On this date in 1846 the first officially recorded, organized baseball game was played under Alexander Cartwright’s rules on Hoboken, New Jersey’s Elysian Fields, with the New York Base Ball Club defeating the Knickerbockers 23-1. Cartwright umpired. Cartwright is one of several people sometimes referred to as the “father of baseball.” He is thought to be the first person to draw a diagram of a diamond-shaped baseball field, and the rules of the modern game are based on the Knickerbocker Rules developed by Cartwright and a committee from his club, the Knickerbocker Base Ball Club. Cartwright was officially declared the inventor of the modern game of baseball by the 83rd United States Congress on June 3, 1953.
Whilst he was a member of Knickerbocker Engine Company No. 12 of the New York City Fire Department, Cartwright became involved in playing town ball (an older game similar to baseball) on a vacant lot in Manhattan. In 1845 the lot became unavailable for use, and the group was forced to look for another location. They found a playing field, the Elysian Fields, a large tree-filled parkland across the Hudson River in Hoboken, New Jersey run by Colonel John Stevens, who charged $75 a year to rent it. In order to pay the rental fees, Cartwright organized a ball club so that he could collect the needed money. The club was named the “Knickerbockers” in honor of the fire company. The Knickerbockers club was organized on September 23, 1845.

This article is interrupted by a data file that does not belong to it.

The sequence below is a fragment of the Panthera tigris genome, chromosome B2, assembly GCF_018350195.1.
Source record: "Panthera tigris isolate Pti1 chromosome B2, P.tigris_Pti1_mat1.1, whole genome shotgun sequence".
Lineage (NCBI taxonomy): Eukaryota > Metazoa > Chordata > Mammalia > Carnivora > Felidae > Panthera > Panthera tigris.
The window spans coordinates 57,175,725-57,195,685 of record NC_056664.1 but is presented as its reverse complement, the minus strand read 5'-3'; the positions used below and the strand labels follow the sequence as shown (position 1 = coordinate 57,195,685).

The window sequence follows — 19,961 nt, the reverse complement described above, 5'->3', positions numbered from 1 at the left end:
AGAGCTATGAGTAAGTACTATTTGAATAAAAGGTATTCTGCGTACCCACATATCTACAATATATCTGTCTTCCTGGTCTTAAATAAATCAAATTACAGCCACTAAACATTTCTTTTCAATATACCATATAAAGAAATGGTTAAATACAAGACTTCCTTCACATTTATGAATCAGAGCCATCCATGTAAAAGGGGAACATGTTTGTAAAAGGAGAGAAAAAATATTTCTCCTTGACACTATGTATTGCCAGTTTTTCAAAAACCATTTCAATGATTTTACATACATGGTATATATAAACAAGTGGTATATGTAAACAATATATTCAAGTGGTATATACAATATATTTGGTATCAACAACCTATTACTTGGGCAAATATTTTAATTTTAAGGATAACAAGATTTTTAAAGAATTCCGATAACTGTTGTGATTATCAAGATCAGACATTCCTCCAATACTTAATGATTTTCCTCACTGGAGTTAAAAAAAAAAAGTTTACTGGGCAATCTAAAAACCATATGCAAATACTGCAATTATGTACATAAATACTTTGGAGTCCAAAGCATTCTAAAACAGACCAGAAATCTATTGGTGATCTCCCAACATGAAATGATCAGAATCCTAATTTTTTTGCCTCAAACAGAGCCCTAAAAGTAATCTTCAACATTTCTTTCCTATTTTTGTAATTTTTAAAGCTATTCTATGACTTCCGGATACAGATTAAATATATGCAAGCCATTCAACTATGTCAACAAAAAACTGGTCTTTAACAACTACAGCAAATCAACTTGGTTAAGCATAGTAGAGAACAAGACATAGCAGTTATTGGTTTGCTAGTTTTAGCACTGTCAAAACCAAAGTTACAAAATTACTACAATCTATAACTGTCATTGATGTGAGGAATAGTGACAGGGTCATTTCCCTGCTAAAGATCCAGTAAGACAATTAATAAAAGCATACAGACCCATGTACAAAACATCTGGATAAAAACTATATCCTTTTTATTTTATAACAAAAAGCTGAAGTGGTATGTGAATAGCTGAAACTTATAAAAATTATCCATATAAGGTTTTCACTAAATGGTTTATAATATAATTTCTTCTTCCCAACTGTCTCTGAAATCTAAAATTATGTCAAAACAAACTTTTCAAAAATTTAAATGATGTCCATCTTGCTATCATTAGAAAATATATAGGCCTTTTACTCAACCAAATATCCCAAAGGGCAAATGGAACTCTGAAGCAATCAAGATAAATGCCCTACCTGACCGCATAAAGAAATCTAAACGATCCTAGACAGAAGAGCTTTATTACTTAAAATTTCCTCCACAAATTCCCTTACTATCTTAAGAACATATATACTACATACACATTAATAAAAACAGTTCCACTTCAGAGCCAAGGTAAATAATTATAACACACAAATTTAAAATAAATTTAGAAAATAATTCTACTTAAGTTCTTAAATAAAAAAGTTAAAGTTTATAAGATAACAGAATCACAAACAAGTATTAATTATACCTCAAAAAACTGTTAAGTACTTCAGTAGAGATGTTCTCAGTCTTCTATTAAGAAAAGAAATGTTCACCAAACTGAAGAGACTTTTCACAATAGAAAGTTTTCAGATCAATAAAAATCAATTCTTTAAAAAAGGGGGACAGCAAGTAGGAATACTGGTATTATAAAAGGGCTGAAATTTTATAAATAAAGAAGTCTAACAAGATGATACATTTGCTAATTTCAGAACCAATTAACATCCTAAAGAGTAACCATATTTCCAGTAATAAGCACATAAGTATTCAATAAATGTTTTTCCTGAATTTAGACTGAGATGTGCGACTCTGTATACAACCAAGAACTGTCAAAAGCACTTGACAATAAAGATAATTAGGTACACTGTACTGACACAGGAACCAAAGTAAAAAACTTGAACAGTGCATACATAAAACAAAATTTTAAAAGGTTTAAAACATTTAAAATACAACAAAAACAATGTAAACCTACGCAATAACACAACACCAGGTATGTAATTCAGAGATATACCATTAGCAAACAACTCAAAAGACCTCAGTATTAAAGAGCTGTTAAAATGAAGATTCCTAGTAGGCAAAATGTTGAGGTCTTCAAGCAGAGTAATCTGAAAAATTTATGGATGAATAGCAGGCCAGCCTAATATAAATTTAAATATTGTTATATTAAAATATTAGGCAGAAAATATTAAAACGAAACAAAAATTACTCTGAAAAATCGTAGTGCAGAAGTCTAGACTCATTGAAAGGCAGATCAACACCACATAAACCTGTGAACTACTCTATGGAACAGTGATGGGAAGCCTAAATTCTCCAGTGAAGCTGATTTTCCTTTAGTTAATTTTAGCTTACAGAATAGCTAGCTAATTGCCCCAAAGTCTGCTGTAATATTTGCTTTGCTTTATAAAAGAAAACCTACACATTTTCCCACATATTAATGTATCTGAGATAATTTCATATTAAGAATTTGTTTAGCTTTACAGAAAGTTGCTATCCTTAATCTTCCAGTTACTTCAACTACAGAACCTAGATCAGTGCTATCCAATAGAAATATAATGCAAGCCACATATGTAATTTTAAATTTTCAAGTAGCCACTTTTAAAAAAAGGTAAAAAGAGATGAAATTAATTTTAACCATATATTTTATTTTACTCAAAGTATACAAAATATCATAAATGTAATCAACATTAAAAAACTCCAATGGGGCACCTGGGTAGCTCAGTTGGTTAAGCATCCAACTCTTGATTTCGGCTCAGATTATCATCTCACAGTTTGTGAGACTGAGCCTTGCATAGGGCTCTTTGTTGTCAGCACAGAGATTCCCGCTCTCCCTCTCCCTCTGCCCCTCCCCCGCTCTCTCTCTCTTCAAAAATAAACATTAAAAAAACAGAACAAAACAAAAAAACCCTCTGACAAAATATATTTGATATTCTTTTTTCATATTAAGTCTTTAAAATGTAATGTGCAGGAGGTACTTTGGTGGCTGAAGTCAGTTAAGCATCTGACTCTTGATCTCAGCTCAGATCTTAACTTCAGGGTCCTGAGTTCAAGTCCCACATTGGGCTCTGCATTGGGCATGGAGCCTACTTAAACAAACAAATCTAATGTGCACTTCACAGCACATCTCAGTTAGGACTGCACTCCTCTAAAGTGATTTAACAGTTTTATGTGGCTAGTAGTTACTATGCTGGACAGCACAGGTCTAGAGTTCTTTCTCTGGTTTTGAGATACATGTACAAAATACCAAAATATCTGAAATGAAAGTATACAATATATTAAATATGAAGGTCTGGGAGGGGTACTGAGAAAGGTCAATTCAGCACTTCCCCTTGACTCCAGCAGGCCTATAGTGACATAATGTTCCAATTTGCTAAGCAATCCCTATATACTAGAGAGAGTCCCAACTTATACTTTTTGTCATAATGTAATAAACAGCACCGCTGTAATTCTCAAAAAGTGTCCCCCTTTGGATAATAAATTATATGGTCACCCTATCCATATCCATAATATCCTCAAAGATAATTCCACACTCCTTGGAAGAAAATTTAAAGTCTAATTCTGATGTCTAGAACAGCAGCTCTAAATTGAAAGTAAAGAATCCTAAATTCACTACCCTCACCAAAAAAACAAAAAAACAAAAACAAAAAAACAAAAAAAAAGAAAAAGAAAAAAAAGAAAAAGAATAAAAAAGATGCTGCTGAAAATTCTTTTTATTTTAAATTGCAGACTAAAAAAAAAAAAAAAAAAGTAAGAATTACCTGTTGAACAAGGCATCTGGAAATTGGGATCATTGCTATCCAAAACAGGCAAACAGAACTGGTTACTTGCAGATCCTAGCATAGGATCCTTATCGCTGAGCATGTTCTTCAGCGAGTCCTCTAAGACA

Creating a club for the ball players called for a formal set of rules for each member to adhere to, foremost among them to “have the reputation of a gentleman.” Cartwright, along with other players, formalized the “Knickerbocker Rules”:
Members must strictly observe the time agreed upon for exercise, and be punctual in their attendance.
When assembled for exercise, the President, or in his absence, the Vice-President, shall appoint an umpire, who shall keep the game in a book provided for that purpose, and note all violations of the By-Laws and Rules during the time of exercise.
The presiding officer shall designate two members as Captains, who shall retire and make the match to be played, observing at the same time that the players opposite to each other should be as nearly equal as possible, the choice of sides to be then tossed for, and the first in hand to be decided in like manner.
The bases shall be from “home” to second base, forty-two paces; from first to third base, forty-two paces, equidistant.
No stump match shall be played on a regular day of exercise.
If there should not be a sufficient number of members of the Club present at the time agreed upon to commence exercise, gentlemen not members may be chosen in to make up the match, which shall not be broken up to take in members that may afterwards appear; but in all cases, members shall have the preference, when present, at the making of a match.
If members appear after the game is commenced, they may be chosen in if mutually agreed upon.
The game to consist of twenty-one counts, or aces; but at the conclusion an equal number of hands must be played.
The ball must be pitched, not thrown, for the bat.
A ball knocked out of the field, or outside the range of first or third base, is foul.
Three balls being struck at and missed and the last one caught, is a hand out; if not caught is considered fair, and the striker bound to run.
If a ball be struck, or tipped, and caught, either flying or on the first bound, it is a hand out.